« Short update ... new staff (!), knife box question ... | Front Page | A New Era ... »

Paulownia supplier ...

Posted by Dave Bull at   2:47 AM, March 10, 2012 [Permalink]

As followers of the Woodblock Roundtable have seen, over the past couple of days I have been a 'good boy' and have kept my nose down at the carving bench! But I should make at least a quick post about the trip to the woodyard in Tokyo a few days ago, hunting for a good supplier for the paulownia wood we need for our projects here (both for the tool boxes, and for the cases for my own prints).

Following a lead Sato-san and I sniffed out during our visit to the large lumber market at Shin-Kiba a while back, I visited a small lumber company in Kita-Senju, near the north borders of the city. Like most lumber places, this one is on the river, but lost their water access many years ago when flood control embankments were built, so their material must now be all coming by truck.

When I first went in, I thought I had the wrong place, because all I could see were stacks of plywood and other 'general' woods, but after I asked the people in the office, one of them took me to a back corner of the warehouse, and up some stairs to a small storage area. Bingo.

We then sat down in the office to talk turkey. I was mostly concerned about the provenance of the stuff - locally grown, or imported from you-know-where, and it seems to be local. He wasn't actually sure how best to answer me at first, because it seems that he has had inquiries from people who are trying to avoid Japanese woods these days, for reasons you can probably guess ...

I'm not really concerned about that at this stage. Spinach from one kilometre north of the Fukushima reactors I wouldn't want to eat, but - of course - such things are not on the market. Well-aged wood from the Aizu-Wakamatsu area, well inland from the problem zone? I have no trouble with that ...

Over the past few weeks, Sato-san and I have learned a lot about paulownia wood, and about how it has to be treated differently from other woods during the drying/curing process. Most woods are typically resawn from the log, and then stacked (with air spaces) until they are dried. Kiln drying is of course common as well, but in both cases the main idea is to get the natural moisture out of the cells, and get the wood into a stable condition.

Kiri (paulownia) is different. After resawing, it is arranged vertically in individual planks ... outdoors. In the rain. This is because the wood can't be used until the 'aku' - a kind of black substance inside the cells - has been allowed to work its way out. If the wood is simply dried in the normal fashion and then used, these black marks will become visible as time goes by, spoiling the finished product.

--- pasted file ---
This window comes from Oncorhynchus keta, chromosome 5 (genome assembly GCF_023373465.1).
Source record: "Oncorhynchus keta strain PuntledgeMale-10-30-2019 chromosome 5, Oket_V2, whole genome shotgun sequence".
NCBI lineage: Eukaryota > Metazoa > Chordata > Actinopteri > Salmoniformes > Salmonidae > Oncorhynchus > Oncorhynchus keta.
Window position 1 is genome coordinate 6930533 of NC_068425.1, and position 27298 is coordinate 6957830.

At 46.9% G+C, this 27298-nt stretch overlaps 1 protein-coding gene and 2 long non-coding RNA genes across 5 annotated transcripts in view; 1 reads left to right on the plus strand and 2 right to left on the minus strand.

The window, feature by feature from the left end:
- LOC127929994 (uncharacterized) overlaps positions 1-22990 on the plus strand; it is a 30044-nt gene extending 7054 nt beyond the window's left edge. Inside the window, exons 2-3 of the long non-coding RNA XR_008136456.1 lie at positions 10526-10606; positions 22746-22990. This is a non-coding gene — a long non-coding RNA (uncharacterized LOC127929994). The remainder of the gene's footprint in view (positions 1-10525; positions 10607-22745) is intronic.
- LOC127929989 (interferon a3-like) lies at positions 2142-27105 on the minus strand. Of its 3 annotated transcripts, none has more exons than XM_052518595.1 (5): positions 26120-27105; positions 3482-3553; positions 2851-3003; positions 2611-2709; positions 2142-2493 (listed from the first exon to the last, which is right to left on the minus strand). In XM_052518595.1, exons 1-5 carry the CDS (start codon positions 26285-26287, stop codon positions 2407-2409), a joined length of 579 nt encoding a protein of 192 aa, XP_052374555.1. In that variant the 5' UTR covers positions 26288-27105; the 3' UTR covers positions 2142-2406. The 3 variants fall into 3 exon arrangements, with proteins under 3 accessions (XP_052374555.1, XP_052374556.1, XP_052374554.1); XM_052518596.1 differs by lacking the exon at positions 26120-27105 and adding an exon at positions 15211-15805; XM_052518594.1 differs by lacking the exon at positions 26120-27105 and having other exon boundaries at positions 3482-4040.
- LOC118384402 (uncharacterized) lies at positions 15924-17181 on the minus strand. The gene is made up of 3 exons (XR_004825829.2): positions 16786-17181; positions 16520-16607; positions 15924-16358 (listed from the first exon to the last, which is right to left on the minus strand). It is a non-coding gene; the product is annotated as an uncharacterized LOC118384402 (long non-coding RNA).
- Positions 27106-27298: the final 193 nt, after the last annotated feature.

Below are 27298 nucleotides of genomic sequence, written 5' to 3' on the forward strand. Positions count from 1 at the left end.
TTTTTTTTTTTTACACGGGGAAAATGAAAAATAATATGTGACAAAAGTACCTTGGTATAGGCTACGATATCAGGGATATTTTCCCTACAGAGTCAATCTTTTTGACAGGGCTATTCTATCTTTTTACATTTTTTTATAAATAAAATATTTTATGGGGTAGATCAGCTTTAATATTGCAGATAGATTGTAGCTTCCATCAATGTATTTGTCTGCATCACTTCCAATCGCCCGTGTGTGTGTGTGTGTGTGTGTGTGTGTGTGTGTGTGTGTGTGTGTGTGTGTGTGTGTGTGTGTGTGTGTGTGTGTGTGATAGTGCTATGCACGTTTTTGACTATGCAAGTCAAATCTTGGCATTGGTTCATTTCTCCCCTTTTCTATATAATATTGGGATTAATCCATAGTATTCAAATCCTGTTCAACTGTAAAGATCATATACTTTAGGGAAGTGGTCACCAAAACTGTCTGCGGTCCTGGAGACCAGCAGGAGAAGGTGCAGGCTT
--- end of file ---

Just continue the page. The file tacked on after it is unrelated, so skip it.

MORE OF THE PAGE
This is not a theoretical concern for me - a number of the cases I had made for my Mystique series have become discoloured in this fashion, and it seems that some lower-grade timber made its way into the batch that was used. Luckily, it seems to have been a fairly small amount, and only some of the cases were affected.

Paulownia imported from China is very white in tone, and has been treated/bleached with chemicals. I have no idea whether or not this is effective in eliminating the problem, but I do not intend to make the experiment. We're going to go with the local stuff, aged out in the rain in the traditional manner.

It is - what did you expect? - more than double the price of the imported wood. And worse, rather than being in easy-to-use laid-up smooth sheets like the imported stuff:

... it looks like this:

It's in the same condition as it came from the band saws, and of course needs to be planed and dressed before then being ripped to width etc. I brought home a few sample pieces of various thicknesses, to inspect before making my purchase decision:

How much time are we going to have to spend on this stuff before we can get it ready to work? And it's more than double the price? (Did I already mention that ... :-(




Added by: Barbara Mason on March 11, 2012 12:54 AM

A man has to do what a man has to do...and a perfectionist just has to be able to sleep well at night...we appreciate your dedication!

Added by: John on September 6, 2017 5:11 PM


This is John from sanxin wood. Do you guys harvest Paulownia or just sell it? In what form do you sell is it log or lumber?


Add Your Input


Remember Me? (with a cookie ...)

(you may use HTML tags for style)